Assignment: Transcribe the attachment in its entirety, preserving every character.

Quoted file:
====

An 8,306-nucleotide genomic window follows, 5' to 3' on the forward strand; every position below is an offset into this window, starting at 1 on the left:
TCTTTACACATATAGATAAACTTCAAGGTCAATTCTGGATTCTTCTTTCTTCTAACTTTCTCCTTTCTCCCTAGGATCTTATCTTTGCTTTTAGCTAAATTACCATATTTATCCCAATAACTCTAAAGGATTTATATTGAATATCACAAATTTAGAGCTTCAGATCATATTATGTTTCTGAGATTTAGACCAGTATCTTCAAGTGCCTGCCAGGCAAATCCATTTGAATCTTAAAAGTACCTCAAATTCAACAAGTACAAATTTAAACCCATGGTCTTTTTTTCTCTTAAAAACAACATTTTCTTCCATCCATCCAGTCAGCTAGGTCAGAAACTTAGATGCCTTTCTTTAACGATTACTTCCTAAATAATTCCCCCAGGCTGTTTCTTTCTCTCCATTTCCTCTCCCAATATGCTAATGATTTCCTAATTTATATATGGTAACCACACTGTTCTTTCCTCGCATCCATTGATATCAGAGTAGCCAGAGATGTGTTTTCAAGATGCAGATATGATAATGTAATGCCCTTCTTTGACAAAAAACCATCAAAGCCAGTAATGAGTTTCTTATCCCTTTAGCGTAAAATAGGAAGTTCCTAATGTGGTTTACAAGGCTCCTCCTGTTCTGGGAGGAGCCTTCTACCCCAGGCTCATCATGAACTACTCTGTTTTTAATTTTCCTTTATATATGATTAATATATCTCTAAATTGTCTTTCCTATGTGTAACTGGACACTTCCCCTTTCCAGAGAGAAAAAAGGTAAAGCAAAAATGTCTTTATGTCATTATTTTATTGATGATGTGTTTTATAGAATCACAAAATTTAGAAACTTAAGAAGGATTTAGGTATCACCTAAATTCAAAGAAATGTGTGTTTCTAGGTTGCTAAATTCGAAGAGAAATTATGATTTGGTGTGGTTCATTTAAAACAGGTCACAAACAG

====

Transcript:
An 8,306-nucleotide genomic window follows, 5' to 3' on the forward strand; every position below is an offset into this window, starting at 1 on the left:
TCTTTACACATATAGATAAACTTCAAGGTCAATTCTGGATTCTTCTTTCTTCTAACTTTCTCCTTTCTCCCTAGGATCTTATCTTTGCTTTTAGCTAAATTACCATATTTATCCCAATAACTCTAAAGGATTTATATTGAATATCACAAATTTAGAGCTTCAGATCATATTATGTTTCTGAGATTTAGACCAGTATCTTCAAGTGCCTGCCAGGCAAATCCATTTGAATCTTAAAAGTACCTCAAATTCAACAAGTACAAATTTAAACCCATGGTCTTTTTTTCTCTTAAAAACAACATTTTCTTCCATCCATCCAGTCAGCTAGGTCAGAAACTTAGATGCCTTTCTTTAACGATTACTTCCTAAATAATTCCCCCAGGCTGTTTCTTTCTCTCCATTTCCTCTCCCAATATGCTAATGATTTCCTAATTTATATATGGTAACCACACTGTTCTTTCCTCGCATCCATTGATATCAGAGTAGCCAGAGATGTGTTTTCAAGATGCAGATATGATAATGTAATGCCCTTCTTTGACAAAAAACCATCAAAGCCAGTAATGAGTTTCTTATCCCTTTAGCGTAAAATAGGAAGTTCCTAATGTGGTTTACAAGGCTCCTCCTGTTCTGGGAGGAGCCTTCTACCCCAGGCTCATCATGAACTACTCTGTTTTTAATTTTCCTTTATATATGATTAATATATCTCTAAATTGTCTTTCCTATGTGTAACTGGACACTTCCCCTTTCCAGAGAGAAAAAAGGTAAAGCAAAAATGTCTTTATGTCATTATTTTATTGATGATGTGTTTTATAGAATCACAAAATTTAGAAACTTAAGAAGGATTTAGGTATCACCTAAATTCAAAGAAATGTGTGTTTCTAGGTTGCTAAATTCGAAGAGAAATTATGATTTGGTGTGGTTCATTTAAAACAGGTCACAAACAG